Withdrawal of the European Commission Waste Package

The aim is reducing burdens and counter-productive red tape to promote a Circular Economy.

On 7 March 2015 the European Commission confirmed its decision to withdraw 73 pending legislative proposals, with the publication in the Official Journal of the European Union of the complete list. The Commission reached this decision after discussions and share of views with the other European Institutions.

By P. Capellini

Among the 73 withdrawn proposals, also COM/2014/0397/2014/0201/COD «Proposal for a Directive of the European Parliament and of the Council, amending Directives 2008/98/EC on waste, 94/62/EC on packaging and packaging waste, 1999/31/EC on the landfill of waste, 2000/53/EC on end-of-life vehicles, 2006/66/EC on batteries and accumulators and waste batteries and accumulators, and 2012/19/EU on waste electrical and electronic equipment» has been included: the Commission said they will continue working on the implementation of their Work Programme, including more ambitious proposal about the Waste Package by the end of 2015 to promote the Circular Economy.

The Commission proposal included the following main elements:

-Recycling of packaging waste to be increased to 80% by 2030, with material-specific targets to be increased step by step between 2020 and 2030 (to reach 90% for paper by 2025 and 60% for plastics, 80% for wood, 90% of ferrous metal, aluminium and glass by the end of 2030);

-Phasing out landfilling by 2025 for recyclable (including plastics, paper, metals, glass and bio-waste) waste in non-hazardous waste landfills;

-Improving traceability of hazardous waste;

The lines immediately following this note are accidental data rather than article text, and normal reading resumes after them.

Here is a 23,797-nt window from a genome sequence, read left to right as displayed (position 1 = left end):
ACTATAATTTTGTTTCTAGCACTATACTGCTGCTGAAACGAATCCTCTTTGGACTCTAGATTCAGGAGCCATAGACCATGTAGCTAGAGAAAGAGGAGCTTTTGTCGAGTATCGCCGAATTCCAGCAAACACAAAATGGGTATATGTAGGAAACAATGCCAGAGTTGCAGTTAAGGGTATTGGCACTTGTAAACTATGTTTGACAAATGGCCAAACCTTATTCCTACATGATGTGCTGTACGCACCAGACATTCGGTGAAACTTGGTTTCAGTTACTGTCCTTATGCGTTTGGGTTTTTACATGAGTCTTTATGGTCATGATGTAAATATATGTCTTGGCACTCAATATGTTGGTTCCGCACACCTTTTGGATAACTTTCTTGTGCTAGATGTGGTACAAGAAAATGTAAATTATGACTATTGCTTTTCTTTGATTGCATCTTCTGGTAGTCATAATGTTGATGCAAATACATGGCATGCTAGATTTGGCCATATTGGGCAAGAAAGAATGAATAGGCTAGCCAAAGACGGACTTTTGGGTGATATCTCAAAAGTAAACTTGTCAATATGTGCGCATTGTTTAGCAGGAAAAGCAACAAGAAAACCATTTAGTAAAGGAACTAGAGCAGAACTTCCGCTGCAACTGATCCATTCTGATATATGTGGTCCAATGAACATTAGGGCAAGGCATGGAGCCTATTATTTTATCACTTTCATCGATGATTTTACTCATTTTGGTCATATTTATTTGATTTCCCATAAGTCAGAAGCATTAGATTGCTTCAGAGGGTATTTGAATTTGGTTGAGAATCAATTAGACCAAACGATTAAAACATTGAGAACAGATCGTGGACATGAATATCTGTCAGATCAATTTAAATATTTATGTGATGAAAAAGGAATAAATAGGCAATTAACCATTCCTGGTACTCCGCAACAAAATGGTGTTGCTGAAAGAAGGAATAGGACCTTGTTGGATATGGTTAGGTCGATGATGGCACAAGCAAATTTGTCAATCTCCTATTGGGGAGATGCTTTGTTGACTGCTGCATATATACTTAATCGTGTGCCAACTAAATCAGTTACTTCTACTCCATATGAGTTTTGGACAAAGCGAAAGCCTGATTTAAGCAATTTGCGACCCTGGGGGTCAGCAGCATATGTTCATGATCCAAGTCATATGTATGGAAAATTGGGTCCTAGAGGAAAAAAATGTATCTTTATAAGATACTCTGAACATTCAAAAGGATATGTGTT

-Improving the reliability of key statistics through harmonized calculation of targets;

-Introducing an early warning system to anticipate and avoid possible compliance difficulties in Member States;

-Simplifying reporting obligations and reducing burdens in particular for small and medium enterprises;

-Measures aimed at reducing food waste generation by 30 % by 2025.

Eesc opinion

Before the withdrawal of the Waste Package, the European Economic and Social Committee (Eesc) published its opinion on the Commission proposal COM/2014/0397/2014/0201/COD: the Committee welcomed the proposed package of amendments to the waste directives and the attempt to accelerate the transition to a circular model; it also welcomed the introduction of a better monitoring and governance instruments, underlining that to reach the target of 50% of municipal waste by 2020 and 70% by 2030, some countries should have tried harder applying innovative waste management solutions.

However the Committee regretted that the Commission proposal focused too much on waste policies and legislation, whilst specific proposals aiming at improving the entire lifecycle of products were missing; the Eesc recommended that the Waste Package should have been integrated with measures related to products for re-use, since re-use of products, preparation for re-use and re-manufacturing can benefit the most from the value integrated in products, whilst the new Directive proposal seemed to fail to respect the waste hierarchy. Similarly, eco-design of products seem to be left apart in the proposal and Eesc invited the Commission to fix specific rules on this matter such as economic incentives for reusable (if not recyclable products), obligation to incorporate a certain percentage of recycled materials in products, etc.

The Committee furthermore called the European Commission for integrating the whole framework related to the Circular Economy with the other European policies, such as energy and climate policy and industrial policy; in addition, a financing and supporting framework for local authorities should be developed to meet the targets by having access to the necessary financing contribution, if needed with the support of tailored budgets like the EU Structural Funds.